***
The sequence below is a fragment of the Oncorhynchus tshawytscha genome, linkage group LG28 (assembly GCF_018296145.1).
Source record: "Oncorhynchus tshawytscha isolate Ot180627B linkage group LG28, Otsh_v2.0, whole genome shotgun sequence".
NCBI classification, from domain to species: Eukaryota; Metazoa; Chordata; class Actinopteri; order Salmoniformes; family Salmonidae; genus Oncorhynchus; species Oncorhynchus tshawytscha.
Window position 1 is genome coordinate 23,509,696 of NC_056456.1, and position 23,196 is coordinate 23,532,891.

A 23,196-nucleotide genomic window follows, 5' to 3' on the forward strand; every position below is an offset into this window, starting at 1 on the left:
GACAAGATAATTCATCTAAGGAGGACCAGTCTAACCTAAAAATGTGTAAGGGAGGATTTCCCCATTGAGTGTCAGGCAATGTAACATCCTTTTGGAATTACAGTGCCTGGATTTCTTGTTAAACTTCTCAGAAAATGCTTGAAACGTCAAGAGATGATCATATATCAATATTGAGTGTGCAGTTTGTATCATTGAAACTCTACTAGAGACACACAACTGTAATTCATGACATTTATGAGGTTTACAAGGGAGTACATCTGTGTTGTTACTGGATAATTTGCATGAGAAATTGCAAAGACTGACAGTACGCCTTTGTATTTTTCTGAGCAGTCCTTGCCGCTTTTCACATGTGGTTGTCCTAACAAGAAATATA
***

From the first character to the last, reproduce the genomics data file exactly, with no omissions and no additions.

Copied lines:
The sequence below is a fragment of the Oncorhynchus tshawytscha genome, linkage group LG28 (assembly GCF_018296145.1).
Source record: "Oncorhynchus tshawytscha isolate Ot180627B linkage group LG28, Otsh_v2.0, whole genome shotgun sequence".
NCBI classification, from domain to species: Eukaryota; Metazoa; Chordata; class Actinopteri; order Salmoniformes; family Salmonidae; genus Oncorhynchus; species Oncorhynchus tshawytscha.
Window position 1 is genome coordinate 23,509,696 of NC_056456.1, and position 23,196 is coordinate 23,532,891.

A 23,196-nucleotide genomic window follows, 5' to 3' on the forward strand; every position below is an offset into this window, starting at 1 on the left:
GACAAGATAATTCATCTAAGGAGGACCAGTCTAACCTAAAAATGTGTAAGGGAGGATTTCCCCATTGAGTGTCAGGCAATGTAACATCCTTTTGGAATTACAGTGCCTGGATTTCTTGTTAAACTTCTCAGAAAATGCTTGAAACGTCAAGAGATGATCATATATCAATATTGAGTGTGCAGTTTGTATCATTGAAACTCTACTAGAGACACACAACTGTAATTCATGACATTTATGAGGTTTACAAGGGAGTACATCTGTGTTGTTACTGGATAATTTGCATGAGAAATTGCAAAGACTGACAGTACGCCTTTGTATTTTTCTGAGCAGTCCTTGCCGCTTTTCACATGTGGTTGTCCTAACAAGAAATATA